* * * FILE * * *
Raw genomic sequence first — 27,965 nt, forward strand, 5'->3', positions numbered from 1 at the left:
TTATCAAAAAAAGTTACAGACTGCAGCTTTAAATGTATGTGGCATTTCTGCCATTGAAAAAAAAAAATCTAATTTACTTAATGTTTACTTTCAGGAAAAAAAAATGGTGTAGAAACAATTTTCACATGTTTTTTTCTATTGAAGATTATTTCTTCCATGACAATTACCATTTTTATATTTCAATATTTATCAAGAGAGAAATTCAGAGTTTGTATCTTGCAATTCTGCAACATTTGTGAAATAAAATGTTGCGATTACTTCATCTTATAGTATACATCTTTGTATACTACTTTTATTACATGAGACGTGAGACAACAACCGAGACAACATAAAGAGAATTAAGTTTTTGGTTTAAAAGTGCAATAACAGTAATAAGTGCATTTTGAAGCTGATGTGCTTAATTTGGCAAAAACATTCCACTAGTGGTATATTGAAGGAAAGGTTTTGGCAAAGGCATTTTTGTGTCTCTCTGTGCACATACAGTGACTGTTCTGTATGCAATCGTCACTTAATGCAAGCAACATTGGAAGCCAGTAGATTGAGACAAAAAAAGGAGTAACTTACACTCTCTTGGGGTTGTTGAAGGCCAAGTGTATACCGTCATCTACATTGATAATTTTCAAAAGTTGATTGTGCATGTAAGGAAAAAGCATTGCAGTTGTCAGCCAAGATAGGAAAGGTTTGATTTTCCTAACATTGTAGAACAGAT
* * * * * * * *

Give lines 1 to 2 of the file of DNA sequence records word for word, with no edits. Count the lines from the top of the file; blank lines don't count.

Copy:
Raw genomic sequence first — 27,965 nt, forward strand, 5'->3', positions numbered from 1 at the left:
TTATCAAAAAAAGTTACAGACTGCAGCTTTAAATGTATGTGGCATTTCTGCCATTGAAAAAAAAAAATCTAATTTACTTAATGTTTACTTTCAGGAAAAAAAAATGGTGTAGAAACAATTTTCACATGTTTTTTTCTATTGAAGATTATTTCTTCCATGACAATTACCATTTTTATATTTCAATATTTATCAAGAGAGAAATTCAGAGTTTGTATCTTGCAATTCTGCAACATTTGTGAAATAAAATGTTGCGATTACTTCATCTTATAGTATACATCTTTGTATACTACTTTTATTACATGAGACGTGAGACAACAACCGAGACAACATAAAGAGAATTAAGTTTTTGGTTTAAAAGTGCAATAACAGTAATAAGTGCATTTTGAAGCTGATGTGCTTAATTTGGCAAAAACATTCCACTAGTGGTATATTGAAGGAAAGGTTTTGGCAAAGGCATTTTTGTGTCTCTCTGTGCACATACAGTGACTGTTCTGTATGCAATCGTCACTTAATGCAAGCAACATTGGAAGCCAGTAGATTGAGACAAAAAAAGGAGTAACTTACACTCTCTTGGGGTTGTTGAAGGCCAAGTGTATACCGTCATCTACATTGATAATTTTCAAAAGTTGATTGTGCATGTAAGGAAAAAGCATTGCAGTTGTCAGCCAAGATAGGAAAGGTTTGATTTTCCTAACATTGTAGAACAGAT